Yes, Virginia, you look great

Yes, Virginia, you look great

It took a lot of time, money and loving care to restore the Virginia Theatre.

Ebertfest began Wednesday night at the Virginia Theatre in downtown Champaign, and how fitting it is that the new, improved Virginia made its debut for this annual gathering.

Film critic Roger Ebert, who died two weeks ago, was one of the biggest believers in the idea of restoring the Virginia to its former grandeur. Now his dream — and the dream of many others — is a reality.

The major work is done, and the theater is a real beauty. This community has added another jewel to its collection.

Like many great buildings, the Virginia's story is evolutionary. Built in 1921, it was a show-business mainstay for decades. But as time passed and ownership and use changed, the Virginia began a slow, steady decline. It was headed for the wrecking ball.

Thankfully and thanks to some timely leadership by city visionaries, the Virginia has been resurrected and its future looks bright.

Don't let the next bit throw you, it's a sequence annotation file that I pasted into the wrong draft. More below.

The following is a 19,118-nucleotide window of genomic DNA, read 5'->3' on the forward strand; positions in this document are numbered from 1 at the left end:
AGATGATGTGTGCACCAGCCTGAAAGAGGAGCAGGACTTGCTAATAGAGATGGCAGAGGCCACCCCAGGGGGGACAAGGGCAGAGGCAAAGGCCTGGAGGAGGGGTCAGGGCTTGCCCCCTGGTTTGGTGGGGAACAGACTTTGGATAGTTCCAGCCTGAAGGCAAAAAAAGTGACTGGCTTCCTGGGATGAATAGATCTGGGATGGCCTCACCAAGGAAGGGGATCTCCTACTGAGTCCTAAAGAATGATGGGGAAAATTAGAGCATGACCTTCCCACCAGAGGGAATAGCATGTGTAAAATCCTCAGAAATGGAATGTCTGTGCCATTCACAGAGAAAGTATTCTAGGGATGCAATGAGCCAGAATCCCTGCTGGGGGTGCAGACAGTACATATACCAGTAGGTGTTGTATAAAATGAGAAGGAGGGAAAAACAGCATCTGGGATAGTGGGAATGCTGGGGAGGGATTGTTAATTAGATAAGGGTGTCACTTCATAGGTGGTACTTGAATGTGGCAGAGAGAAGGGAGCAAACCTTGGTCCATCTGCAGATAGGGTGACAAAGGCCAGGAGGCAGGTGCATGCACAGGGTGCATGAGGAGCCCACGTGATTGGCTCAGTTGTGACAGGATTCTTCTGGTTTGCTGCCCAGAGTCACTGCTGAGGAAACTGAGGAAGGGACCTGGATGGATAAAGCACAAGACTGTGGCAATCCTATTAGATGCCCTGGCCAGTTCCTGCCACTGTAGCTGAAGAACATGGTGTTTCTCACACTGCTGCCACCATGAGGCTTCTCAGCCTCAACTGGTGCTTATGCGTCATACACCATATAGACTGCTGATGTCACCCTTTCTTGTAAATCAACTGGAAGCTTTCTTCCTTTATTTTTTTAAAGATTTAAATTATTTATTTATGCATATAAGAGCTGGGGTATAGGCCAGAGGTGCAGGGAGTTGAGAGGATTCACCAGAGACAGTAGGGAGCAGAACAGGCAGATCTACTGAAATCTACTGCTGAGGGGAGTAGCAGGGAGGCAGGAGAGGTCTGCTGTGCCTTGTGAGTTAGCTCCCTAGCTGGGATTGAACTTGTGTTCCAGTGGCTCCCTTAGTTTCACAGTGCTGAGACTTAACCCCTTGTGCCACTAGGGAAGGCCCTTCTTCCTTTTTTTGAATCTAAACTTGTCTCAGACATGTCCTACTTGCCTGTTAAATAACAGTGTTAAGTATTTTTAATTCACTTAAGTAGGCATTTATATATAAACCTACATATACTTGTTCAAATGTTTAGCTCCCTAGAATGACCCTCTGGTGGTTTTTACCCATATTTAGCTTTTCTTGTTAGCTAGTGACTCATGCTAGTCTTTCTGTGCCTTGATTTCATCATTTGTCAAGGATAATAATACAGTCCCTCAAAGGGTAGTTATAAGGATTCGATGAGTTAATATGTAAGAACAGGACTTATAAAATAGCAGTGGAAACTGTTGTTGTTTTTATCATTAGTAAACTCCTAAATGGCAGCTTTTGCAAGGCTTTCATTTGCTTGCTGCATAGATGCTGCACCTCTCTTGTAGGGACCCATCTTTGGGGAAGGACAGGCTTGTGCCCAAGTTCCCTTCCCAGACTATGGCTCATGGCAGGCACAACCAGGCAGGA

The key was the decision by the Champaign Park District, at the behest of city leaders including former Mayor Dan McCollum and under the leadership of retired park district chief Robert Toalson, to purchase this magnificent property in 2000 and begin its restoration.

Last weekend was the first public showing of the latest round of improvements — a refurbishing of the theater that includes new seating and restoration of its magnificent architectural details.

All told, the park district has spent about $7 million, money raised from property taxes, grants and donations. One especially large donation — from the estate of Michael Carragher — financed an earlier restoration to the theater lobby.

Laura Auteberry, the park district's marketing and development director, said there still is roughly $1.4 million of work to do. The roof needs work. The theater must purchase a new digital projector, build a men's bathroom on the first floor and make lighting improvements. That work will be done as funding permits.

But the restoration is largely over, and it's a job beautifully done, one that will pay our community dividends for many years to come.

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